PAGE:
Fostering Engagement

The ACR is always looking for ways for members to become more meaningfully involved in the College.


At the fall 2017 meeting of the ACR’s BOC and CSC, volunteer and staff leadership met to revise the ACR Strategic Plan, which emphasized fostering meaningful member experiences and engagement — deemed to be among the most important goals to the current and future health of the organization. One of these is participating in the ACR RFS journal clubs, an initiative born out of the idea that residents could feel more connected within the ACR community. RFS members face the rigorous demands of training, and the journal club aims to connect them with leaders in the profession in a low-pressure way. During my tenure as chair of the ACR Commission on Economics, I worked with then RFS Chair C. Matthew Hawkins, MD, and Vice Chair Jonathan C. Flug, MD, to start an online journal club for RFS members to become involved in economics in a manner that didn’t require a great deal of time or expertise. The RFS economics journal club paved the way for residents to become more involved in the College — they chose the papers and moderated during the session. This has spawned other successful RFS journal clubs, notably the RFS AI journal club, whose January gathering was a record-breaker across all RFS journal clubs thus far. The session garnered 340 registrants, 145 attendees, and over 500 views of the video recording within seven days of being posted online — indicating that the journal clubs have democratized the RFS’s ability to contribute to the activities of the College.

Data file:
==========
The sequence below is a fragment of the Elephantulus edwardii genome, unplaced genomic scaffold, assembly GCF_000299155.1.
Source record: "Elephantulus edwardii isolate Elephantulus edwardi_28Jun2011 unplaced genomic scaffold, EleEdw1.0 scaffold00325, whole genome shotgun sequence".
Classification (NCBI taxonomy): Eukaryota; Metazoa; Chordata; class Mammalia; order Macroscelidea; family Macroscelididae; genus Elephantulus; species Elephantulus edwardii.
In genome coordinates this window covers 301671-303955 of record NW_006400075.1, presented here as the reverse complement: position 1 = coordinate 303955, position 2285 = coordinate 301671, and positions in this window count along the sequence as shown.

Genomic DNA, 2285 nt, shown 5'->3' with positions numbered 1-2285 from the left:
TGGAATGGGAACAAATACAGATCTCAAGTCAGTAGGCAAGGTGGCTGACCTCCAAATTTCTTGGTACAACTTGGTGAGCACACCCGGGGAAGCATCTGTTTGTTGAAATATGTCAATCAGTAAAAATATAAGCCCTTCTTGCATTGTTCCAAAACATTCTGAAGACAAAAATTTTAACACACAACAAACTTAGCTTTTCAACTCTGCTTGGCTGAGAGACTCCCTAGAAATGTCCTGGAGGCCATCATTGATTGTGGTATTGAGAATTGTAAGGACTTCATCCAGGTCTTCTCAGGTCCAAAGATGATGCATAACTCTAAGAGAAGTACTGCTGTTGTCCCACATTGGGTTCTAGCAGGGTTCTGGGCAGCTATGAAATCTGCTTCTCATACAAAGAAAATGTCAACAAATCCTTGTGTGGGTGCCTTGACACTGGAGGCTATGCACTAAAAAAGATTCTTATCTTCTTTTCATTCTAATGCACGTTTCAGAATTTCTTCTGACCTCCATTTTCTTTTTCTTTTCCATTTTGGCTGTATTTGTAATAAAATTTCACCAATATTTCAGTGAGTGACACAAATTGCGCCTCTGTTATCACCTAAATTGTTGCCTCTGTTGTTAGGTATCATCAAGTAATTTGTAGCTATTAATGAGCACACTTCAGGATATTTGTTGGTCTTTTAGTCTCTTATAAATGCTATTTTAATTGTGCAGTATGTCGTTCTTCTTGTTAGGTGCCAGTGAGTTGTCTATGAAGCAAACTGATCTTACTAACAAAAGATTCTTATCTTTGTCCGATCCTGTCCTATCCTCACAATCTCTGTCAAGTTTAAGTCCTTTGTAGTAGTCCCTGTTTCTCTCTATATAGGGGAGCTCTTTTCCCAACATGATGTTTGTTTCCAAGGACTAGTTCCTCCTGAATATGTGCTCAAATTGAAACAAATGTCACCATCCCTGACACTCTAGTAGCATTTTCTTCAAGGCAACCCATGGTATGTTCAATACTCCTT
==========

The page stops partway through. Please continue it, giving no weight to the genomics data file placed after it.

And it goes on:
FosteringEngagement(Left to right) Diane M. Icenogle-Leuschen, MD, FACR, Melissa M. Chen, MD, and Darlene F. Metter, MD, FACR, participate in the Council Meeting at ACR 2018.

We also recognize the need to amplify the voice of young and early-career professionals within the ACR. Professionals under the age of 40 or within the first eight years of entering practice find themselves at a pivotal time in their careers — they may be adjusting to practicing independently, planning a move, having a young family, or thinking about tackling student debt. To make sure the ACR was attuned to the priorities of this demographic, we identified a need for them to have representation at the highest levels of the organization, which is why we now have an elected YPS seat on the BOC.

Finally, there’s the ACR Annual Meeting (the biggest forum for engagement in the College) and its return to its original focus on the governance activities of the organization. It is enshrined in our organizational underpinnings that our council sets policy, and the ACR wanted to make sure that the experience of being a councilor was important and meaningful.


Looking forward, I will be focusing more on how we can continue to evolve opportunities for meaningful member participation in the College’s activities. At the fall 2018 meeting of the BOC and CSC, I will draw attention to this idea of involvement and engagement. How do we continue to update the ways in which we’re able to participate to best serve our mission and our patients?

By Geraldine B. McGinty, MD, MBA, FACR, Chair.

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